Blood vessels can become inflamed as a result of vasculitis. Blood vessel walls may thicken as a result of the inflammation, reducing the diameter of the vessel's entrance. Organ and tissue damage may result from reduced blood flow.
Vasculitis comes in a variety of forms, the most of which are uncommon. Several organs may be affected by vasculitis, or simply one. The condition may be temporary or persistent.br> While vasculitis can affect anybody, some forms are more prevalent in particular age groups. Depending on the type you have, you might get better on your own. The majority of types necessitate medicine to reduce inflammation and stop flare-ups.
Although the precise cause is typically unknown, it is obvious that the immune system—the system that keeps the body healthy—plays a significant role. The immune system typically defends the body, but it can occasionally become "overactive" and start attacking certain bodily parts. In the majority of vasculitis cases, something in the blood vessel walls triggers an immunological or "allergic" response. Antigens are substances that trigger allergic reactions. This process can occasionally be initiated by specific medications or diseases acting as antigens.
Common symptoms include:
Depending on the part of the body afflicted by vasculitis, additional symptoms may manifest. Small blood vessels in the skin that have vasculitis may rupture and cause minute patches of bleeding in the tissue. These spots will show up on the skin as little red or purple dots. A nodule (lump or mass of tissue) may form if a bigger blood artery in the skin becomes irritated. If the blood vessel is close to the skin's surface, the nodule may be felt.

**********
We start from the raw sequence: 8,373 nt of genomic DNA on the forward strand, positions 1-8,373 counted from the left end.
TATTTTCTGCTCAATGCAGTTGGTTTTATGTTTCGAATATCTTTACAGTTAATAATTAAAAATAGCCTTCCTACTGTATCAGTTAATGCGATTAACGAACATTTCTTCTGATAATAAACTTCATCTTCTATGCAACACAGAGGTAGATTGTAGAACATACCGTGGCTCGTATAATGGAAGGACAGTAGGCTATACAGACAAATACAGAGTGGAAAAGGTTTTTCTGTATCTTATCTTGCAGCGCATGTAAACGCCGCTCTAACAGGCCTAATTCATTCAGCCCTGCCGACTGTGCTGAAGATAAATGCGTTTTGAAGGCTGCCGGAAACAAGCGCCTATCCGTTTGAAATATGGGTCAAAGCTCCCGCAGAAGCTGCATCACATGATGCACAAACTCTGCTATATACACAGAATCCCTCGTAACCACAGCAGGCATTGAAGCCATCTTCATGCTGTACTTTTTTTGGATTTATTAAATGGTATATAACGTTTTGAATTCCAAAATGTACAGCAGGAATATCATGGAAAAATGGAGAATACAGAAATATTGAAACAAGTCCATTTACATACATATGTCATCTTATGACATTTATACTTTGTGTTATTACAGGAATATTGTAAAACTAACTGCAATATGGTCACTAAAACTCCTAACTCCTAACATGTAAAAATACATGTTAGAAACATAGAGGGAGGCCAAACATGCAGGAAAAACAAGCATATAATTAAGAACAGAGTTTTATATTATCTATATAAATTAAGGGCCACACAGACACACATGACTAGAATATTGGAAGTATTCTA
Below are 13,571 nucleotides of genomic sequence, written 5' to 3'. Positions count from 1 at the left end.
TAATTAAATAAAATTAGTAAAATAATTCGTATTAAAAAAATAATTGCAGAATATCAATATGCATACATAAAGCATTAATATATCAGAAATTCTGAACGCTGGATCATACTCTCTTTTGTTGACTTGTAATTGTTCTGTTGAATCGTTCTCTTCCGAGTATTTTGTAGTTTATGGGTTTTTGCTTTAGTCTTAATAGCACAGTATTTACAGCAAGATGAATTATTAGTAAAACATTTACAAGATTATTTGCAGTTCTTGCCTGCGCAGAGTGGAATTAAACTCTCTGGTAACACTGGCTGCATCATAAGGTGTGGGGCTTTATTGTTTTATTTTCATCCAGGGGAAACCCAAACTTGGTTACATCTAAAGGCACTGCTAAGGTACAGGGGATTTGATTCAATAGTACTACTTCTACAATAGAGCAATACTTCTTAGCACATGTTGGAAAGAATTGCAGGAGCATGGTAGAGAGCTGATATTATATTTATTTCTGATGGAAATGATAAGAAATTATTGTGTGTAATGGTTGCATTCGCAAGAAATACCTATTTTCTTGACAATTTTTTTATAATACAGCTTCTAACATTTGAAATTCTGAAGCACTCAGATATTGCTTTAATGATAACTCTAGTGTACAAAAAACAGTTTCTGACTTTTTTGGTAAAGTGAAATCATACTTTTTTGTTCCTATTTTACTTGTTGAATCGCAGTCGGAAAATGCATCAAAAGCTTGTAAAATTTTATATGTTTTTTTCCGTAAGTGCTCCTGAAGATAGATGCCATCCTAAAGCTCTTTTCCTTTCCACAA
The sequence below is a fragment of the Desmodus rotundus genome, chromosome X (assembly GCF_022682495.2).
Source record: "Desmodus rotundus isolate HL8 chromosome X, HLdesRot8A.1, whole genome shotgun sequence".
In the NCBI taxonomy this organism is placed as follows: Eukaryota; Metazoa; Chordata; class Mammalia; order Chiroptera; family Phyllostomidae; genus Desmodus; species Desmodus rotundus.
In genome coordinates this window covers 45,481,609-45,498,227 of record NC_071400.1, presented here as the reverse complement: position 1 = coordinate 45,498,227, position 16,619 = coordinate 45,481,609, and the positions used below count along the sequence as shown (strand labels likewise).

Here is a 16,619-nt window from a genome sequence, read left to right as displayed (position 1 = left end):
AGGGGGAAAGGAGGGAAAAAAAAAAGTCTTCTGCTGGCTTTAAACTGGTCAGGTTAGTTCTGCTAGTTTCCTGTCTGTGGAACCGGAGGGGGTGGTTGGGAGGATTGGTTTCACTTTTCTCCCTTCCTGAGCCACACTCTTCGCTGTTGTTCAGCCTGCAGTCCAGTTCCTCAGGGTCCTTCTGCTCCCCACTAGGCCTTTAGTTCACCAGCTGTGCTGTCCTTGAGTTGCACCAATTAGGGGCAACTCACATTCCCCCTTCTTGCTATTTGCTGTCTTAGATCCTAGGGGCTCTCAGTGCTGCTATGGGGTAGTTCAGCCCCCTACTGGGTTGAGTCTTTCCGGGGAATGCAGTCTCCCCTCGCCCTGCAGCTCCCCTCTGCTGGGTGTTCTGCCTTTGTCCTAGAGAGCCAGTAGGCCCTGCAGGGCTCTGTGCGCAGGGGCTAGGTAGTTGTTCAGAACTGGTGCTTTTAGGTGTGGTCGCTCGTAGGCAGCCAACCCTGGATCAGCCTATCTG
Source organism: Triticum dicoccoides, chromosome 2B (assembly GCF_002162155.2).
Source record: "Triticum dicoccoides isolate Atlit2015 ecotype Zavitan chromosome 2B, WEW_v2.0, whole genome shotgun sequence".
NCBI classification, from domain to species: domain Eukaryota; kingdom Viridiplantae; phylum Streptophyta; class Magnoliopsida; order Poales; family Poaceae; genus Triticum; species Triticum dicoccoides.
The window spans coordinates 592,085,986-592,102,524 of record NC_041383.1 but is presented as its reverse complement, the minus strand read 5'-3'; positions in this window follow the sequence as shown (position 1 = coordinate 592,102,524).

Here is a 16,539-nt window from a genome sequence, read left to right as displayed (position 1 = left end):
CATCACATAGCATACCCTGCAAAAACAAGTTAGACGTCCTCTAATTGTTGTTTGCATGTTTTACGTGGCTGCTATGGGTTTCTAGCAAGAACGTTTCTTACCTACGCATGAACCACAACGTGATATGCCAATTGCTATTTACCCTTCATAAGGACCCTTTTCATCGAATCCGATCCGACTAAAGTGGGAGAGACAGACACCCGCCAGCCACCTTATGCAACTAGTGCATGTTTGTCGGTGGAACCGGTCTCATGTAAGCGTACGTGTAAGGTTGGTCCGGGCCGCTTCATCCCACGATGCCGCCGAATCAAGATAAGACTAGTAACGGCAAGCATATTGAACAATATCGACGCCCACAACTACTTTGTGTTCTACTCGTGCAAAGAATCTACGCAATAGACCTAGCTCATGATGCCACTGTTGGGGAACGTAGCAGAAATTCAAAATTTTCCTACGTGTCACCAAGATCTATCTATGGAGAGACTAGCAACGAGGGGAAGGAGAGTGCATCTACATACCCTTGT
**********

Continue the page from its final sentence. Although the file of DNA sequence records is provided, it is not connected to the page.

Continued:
The goal of treatment is to reduce inflammation and address any underlying disorders that might be contributing to the vasculitis.
The most popular class of medication used to treat vasculitis-related inflammation is a corticosteroid, such as prednisone.
Corticosteroid side effects can be significant, particularly if you use them frequently. Diabetes, bone thinning, and weight gain are examples of potential adverse effects. You'll probably be given the lowest dose of a corticosteroid if it's required for long-term therapy.
In order to reduce inflammation and speed up the tapering of corticosteroid dosage, other drugs may be used along with corticosteroids. Depending on the type of vasculitis present, a different drug may be prescribed. These drugs may include cyclophosphamide, mycophenolate (CellCept), azathioprine (Imuran, Azasan), methotrexate (Trexall), tocilizumab (Actemra), or rituximab (Rituxan).
Your particular drug needs will depend on the type and severity of your vasculitis, the organs affected, and any additional medical conditions you may have.
An aneurysm, which is a bulge or ballooning in a blood vessel's wall, can occasionally be brought on by vasculitis. To lower the chance that it will rupture, this protrusion may require surgery. In order to restore blood flow to the affected area, blocked arteries may also need to be surgically treated.